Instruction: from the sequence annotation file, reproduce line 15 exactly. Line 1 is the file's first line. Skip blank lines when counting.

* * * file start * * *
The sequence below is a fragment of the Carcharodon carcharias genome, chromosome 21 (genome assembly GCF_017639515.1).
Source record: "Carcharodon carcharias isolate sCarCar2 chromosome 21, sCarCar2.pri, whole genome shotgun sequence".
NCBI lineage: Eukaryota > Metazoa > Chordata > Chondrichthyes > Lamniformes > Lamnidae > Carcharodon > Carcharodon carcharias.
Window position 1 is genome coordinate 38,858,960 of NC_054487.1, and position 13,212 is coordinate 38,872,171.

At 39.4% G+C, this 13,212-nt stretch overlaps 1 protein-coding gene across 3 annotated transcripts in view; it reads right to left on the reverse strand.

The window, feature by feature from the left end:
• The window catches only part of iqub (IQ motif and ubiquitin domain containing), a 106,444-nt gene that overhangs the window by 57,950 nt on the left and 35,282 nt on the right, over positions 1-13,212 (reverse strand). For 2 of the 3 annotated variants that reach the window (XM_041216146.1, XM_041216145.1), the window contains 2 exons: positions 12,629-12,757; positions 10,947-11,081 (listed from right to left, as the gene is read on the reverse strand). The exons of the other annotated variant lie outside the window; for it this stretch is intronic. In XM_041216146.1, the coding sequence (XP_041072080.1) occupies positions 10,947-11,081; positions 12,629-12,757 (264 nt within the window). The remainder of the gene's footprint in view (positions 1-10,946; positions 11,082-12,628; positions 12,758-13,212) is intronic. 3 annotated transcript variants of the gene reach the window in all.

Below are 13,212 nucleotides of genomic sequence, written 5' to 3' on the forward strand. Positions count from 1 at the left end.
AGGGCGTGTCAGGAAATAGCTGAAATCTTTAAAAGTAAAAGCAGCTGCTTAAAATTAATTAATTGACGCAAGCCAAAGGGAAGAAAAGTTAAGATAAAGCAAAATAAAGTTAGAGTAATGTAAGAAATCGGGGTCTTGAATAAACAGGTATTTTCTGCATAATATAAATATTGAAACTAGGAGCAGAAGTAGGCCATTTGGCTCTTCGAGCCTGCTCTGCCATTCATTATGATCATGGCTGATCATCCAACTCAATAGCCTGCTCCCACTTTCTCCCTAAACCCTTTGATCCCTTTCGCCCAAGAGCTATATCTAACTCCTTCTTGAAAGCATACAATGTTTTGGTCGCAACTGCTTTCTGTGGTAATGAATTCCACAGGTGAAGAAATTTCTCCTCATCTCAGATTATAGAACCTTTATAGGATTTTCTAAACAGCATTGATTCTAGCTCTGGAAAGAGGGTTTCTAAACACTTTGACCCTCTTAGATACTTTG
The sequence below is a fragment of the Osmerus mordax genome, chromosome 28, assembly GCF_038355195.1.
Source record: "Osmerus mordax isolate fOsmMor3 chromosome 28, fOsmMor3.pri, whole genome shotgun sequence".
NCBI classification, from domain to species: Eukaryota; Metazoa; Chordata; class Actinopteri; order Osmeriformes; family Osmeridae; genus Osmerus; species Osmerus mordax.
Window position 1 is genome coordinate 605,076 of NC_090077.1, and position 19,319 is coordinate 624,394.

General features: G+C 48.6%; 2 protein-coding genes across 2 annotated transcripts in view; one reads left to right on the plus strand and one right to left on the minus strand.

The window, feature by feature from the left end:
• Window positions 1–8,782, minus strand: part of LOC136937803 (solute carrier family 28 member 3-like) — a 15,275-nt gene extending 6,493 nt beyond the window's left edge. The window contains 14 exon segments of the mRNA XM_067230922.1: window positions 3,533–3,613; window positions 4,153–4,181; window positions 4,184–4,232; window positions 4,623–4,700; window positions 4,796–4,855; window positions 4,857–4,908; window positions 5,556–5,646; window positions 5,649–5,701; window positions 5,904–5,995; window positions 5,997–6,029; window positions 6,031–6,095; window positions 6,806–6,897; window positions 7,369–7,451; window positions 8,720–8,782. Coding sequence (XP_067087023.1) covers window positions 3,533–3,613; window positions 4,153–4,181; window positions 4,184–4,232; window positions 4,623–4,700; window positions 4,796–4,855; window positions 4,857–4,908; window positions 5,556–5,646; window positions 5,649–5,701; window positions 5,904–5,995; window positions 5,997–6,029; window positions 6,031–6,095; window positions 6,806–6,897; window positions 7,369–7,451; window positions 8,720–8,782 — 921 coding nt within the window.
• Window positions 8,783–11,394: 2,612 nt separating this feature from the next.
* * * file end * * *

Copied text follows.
The window, feature by feature from the left end: